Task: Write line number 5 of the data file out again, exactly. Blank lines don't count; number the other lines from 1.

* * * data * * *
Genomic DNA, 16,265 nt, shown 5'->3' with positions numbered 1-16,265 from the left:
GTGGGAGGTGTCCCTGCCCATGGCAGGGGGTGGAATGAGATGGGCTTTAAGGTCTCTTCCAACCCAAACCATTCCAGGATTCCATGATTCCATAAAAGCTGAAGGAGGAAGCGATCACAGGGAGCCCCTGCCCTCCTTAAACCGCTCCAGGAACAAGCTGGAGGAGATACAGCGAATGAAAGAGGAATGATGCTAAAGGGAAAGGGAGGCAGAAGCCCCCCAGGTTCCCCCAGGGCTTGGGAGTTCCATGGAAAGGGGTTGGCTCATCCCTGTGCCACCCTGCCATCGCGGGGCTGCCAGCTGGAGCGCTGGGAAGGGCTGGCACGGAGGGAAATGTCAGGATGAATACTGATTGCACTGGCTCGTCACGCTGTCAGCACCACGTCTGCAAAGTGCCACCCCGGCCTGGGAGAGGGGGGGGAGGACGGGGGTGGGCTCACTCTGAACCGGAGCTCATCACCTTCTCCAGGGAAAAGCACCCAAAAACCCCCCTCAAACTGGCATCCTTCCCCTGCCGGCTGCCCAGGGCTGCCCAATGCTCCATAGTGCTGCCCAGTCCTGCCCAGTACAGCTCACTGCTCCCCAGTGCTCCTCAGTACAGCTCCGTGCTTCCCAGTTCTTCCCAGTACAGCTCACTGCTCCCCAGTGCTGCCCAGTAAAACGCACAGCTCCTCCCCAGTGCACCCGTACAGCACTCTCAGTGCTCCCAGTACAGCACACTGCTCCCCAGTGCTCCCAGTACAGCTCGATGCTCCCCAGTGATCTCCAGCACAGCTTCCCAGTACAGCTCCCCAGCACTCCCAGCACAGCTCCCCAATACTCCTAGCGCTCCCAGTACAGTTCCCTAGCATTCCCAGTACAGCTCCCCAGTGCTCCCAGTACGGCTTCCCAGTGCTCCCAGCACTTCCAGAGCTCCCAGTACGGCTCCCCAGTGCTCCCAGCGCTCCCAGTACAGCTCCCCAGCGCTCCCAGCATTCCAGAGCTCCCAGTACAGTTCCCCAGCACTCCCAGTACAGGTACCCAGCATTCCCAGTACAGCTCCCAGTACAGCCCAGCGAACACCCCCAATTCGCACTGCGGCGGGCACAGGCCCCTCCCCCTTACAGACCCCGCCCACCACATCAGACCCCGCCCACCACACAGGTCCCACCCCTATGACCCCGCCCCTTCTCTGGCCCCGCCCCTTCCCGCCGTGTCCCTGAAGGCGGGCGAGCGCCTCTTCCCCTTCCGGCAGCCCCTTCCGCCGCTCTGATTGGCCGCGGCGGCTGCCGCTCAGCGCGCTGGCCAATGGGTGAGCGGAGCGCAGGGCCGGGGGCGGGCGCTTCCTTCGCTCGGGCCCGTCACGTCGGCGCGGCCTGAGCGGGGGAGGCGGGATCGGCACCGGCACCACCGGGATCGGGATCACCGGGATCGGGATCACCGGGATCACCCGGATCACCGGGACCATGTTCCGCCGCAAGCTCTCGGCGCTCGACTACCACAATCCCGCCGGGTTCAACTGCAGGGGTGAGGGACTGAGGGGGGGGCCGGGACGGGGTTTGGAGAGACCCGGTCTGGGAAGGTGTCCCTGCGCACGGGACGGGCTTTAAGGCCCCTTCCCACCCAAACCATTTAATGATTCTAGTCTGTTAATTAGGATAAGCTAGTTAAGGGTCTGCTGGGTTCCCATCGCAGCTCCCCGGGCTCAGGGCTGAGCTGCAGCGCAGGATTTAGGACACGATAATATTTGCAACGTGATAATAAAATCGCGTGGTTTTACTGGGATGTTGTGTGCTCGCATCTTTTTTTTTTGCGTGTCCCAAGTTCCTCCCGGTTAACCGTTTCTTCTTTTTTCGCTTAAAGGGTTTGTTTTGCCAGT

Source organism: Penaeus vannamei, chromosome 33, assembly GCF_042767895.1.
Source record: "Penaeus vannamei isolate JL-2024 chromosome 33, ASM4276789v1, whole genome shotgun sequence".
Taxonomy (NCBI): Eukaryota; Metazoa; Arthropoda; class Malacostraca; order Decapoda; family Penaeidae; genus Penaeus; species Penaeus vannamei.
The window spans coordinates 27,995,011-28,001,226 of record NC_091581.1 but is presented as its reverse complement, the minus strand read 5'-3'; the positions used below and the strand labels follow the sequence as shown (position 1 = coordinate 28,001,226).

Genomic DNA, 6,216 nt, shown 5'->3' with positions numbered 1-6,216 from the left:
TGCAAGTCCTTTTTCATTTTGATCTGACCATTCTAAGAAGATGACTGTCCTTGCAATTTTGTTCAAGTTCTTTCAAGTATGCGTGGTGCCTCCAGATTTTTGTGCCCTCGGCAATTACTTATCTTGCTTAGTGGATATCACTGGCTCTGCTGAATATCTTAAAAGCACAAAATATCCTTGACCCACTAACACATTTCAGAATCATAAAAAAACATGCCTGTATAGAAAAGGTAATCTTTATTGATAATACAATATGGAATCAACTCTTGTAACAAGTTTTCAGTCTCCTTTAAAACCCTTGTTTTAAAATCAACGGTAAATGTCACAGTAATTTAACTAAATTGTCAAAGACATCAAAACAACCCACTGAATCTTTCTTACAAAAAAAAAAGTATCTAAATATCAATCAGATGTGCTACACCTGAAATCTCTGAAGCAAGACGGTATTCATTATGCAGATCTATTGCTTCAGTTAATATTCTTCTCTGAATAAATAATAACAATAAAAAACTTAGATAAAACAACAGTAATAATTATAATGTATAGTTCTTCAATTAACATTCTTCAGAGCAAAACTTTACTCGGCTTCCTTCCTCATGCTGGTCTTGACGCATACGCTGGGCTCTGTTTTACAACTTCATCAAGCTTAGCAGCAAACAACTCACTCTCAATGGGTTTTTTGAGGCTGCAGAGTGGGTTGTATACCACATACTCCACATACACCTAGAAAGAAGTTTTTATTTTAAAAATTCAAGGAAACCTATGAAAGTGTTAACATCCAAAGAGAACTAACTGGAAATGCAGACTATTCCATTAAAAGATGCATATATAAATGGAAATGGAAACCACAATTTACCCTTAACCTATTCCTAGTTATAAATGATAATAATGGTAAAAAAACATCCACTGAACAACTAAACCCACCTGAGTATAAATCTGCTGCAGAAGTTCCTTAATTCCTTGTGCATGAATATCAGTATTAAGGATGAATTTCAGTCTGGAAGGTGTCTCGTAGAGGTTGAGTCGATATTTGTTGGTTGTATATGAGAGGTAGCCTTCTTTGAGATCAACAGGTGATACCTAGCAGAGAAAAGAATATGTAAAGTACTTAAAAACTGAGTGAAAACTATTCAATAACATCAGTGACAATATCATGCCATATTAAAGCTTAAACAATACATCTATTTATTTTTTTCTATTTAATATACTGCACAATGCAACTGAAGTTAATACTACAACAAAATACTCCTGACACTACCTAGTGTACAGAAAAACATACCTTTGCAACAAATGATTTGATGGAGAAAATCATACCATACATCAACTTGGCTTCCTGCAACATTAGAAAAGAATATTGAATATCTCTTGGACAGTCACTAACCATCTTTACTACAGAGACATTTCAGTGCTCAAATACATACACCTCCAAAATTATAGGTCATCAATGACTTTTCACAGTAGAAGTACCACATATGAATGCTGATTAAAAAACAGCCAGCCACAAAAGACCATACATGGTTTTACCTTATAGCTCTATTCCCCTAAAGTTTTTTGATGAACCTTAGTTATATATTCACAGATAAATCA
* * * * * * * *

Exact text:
Taxonomy (NCBI): Eukaryota; Metazoa; Arthropoda; class Malacostraca; order Decapoda; family Penaeidae; genus Penaeus; species Penaeus vannamei.